While a CMDB is a centralised place to view data, this does not necessarily mean that all asset data needs to live exclusively in the CMDB. A best practice is to take data from other tools so that the most relevant tool is used to support each case.

Multiple data sources

While a CMDB does act as a centralised repository for IT asset information, there can sometimes be too many sources of data that are feeding into the CMDB. This can create confusion and muddled data that may be difficult to categorise.


Some organisations function under the perception that CMDBs are for mapping legacy infrastructure and software rather than the new stack of cloud and software infrastructure. It’s important to not let the conversation around semantics prevent you from tracking the value of your CIs in a tool that provides a wide view of your technical ecosystems.


Some companies treat their CMDBs as the singular source of truth, and this can lead to organisations trying to combine all of their data into that location without considering use cases and what is relevant to their needs. A CMDB should contain only useful and focused data that supports processes. Ensure that it defines value, objective, owner, and ways to update all of the data.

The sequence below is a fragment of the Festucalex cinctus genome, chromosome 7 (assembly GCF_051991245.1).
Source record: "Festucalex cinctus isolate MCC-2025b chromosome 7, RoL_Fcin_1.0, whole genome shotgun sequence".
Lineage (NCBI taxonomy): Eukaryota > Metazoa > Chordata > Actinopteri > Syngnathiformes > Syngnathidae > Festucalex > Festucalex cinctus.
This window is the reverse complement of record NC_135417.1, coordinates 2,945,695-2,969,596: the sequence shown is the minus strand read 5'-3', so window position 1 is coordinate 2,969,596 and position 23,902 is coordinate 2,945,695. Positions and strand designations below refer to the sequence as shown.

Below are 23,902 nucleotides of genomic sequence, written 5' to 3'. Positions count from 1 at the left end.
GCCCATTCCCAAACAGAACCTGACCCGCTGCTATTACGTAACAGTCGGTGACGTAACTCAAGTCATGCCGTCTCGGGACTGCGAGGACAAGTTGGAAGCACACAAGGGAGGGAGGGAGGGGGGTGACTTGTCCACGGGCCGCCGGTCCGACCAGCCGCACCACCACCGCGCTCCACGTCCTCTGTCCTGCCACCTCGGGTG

Team commitment

Team commitment is one of the most important factors in the integration and use of new technologies and processes, and whether or not they are successful. If your organisation and the people involved are not fully committed to the success of your CMDB solution, then it likely will not succeed.


It’s crucial to choose the right tool if you want to avoid failure. Some CMDB tools are simply asset repositories that are fixed on legacy infrastructure discovery tools with a slow reaction to change. The best CMDB tools are those that are able to pivot quickly, and that account for new types of assets.

IT asset management (ITAM) is the process of accounting for assets during their lifecycle. This includes procurement and purchasing, software licence management, technology refresh, and asset valuation. ITAM oversees more financial and contractual components of assets. CMDBs are centred around the data used to manage assets during the period of time in which they are live and present within your IT environment. This includes understanding what comprises a service or asset, how it is used, and how it is related to other assets and services.

Each organisation has different use cases and goals with CMDBs, and that should determine the extent of their setup.

Technical entities

This includes application software, containers, virtual machines, databases, operation systems, hardware, ports, business services, technical services, and networks.